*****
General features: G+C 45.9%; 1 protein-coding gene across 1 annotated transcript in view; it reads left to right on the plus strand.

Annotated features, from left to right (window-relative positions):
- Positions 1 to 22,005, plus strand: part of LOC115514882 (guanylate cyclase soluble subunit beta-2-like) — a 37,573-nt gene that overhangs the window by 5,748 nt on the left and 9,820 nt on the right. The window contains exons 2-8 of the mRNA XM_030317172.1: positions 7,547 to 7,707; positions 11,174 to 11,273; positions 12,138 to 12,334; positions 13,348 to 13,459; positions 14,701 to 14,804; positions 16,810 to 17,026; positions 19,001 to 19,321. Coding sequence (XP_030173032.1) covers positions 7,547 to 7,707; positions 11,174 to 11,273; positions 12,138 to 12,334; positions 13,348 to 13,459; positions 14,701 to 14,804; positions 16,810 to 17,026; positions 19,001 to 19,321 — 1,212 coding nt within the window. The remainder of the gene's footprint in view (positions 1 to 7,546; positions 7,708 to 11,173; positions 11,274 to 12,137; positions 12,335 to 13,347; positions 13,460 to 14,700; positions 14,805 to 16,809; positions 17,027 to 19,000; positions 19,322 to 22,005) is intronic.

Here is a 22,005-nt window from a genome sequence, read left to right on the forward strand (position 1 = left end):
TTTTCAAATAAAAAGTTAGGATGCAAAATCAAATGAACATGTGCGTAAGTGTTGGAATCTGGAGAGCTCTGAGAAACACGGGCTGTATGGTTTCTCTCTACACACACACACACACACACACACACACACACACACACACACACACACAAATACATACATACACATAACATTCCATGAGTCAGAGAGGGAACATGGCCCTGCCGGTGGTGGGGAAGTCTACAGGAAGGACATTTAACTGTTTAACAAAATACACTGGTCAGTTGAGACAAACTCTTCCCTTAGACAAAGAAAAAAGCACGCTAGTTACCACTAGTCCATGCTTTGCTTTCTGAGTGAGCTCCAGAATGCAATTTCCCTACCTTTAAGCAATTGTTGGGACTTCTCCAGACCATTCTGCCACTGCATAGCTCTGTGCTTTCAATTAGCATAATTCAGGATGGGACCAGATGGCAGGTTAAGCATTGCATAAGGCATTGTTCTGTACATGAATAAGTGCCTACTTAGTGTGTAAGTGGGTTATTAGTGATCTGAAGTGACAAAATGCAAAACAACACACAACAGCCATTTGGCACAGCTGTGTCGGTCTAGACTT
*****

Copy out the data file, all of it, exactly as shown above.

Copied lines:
General features: G+C 45.9%; 1 protein-coding gene across 1 annotated transcript in view; it reads left to right on the plus strand.

Annotated features, from left to right (window-relative positions):
- Positions 1 to 22,005, plus strand: part of LOC115514882 (guanylate cyclase soluble subunit beta-2-like) — a 37,573-nt gene that overhangs the window by 5,748 nt on the left and 9,820 nt on the right. The window contains exons 2-8 of the mRNA XM_030317172.1: positions 7,547 to 7,707; positions 11,174 to 11,273; positions 12,138 to 12,334; positions 13,348 to 13,459; positions 14,701 to 14,804; positions 16,810 to 17,026; positions 19,001 to 19,321. Coding sequence (XP_030173032.1) covers positions 7,547 to 7,707; positions 11,174 to 11,273; positions 12,138 to 12,334; positions 13,348 to 13,459; positions 14,701 to 14,804; positions 16,810 to 17,026; positions 19,001 to 19,321 — 1,212 coding nt within the window. The remainder of the gene's footprint in view (positions 1 to 7,546; positions 7,708 to 11,173; positions 11,274 to 12,137; positions 12,335 to 13,347; positions 13,460 to 14,700; positions 14,805 to 16,809; positions 17,027 to 19,000; positions 19,322 to 22,005) is intronic.

Here is a 22,005-nt window from a genome sequence, read left to right on the forward strand (position 1 = left end):
TTTTCAAATAAAAAGTTAGGATGCAAAATCAAATGAACATGTGCGTAAGTGTTGGAATCTGGAGAGCTCTGAGAAACACGGGCTGTATGGTTTCTCTCTACACACACACACACACACACACACACACACACACACACACACACACACAAATACATACATACACATAACATTCCATGAGTCAGAGAGGGAACATGGCCCTGCCGGTGGTGGGGAAGTCTACAGGAAGGACATTTAACTGTTTAACAAAATACACTGGTCAGTTGAGACAAACTCTTCCCTTAGACAAAGAAAAAAGCACGCTAGTTACCACTAGTCCATGCTTTGCTTTCTGAGTGAGCTCCAGAATGCAATTTCCCTACCTTTAAGCAATTGTTGGGACTTCTCCAGACCATTCTGCCACTGCATAGCTCTGTGCTTTCAATTAGCATAATTCAGGATGGGACCAGATGGCAGGTTAAGCATTGCATAAGGCATTGTTCTGTACATGAATAAGTGCCTACTTAGTGTGTAAGTGGGTTATTAGTGATCTGAAGTGACAAAATGCAAAACAACACACAACAGCCATTTGGCACAGCTGTGTCGGTCTAGACTT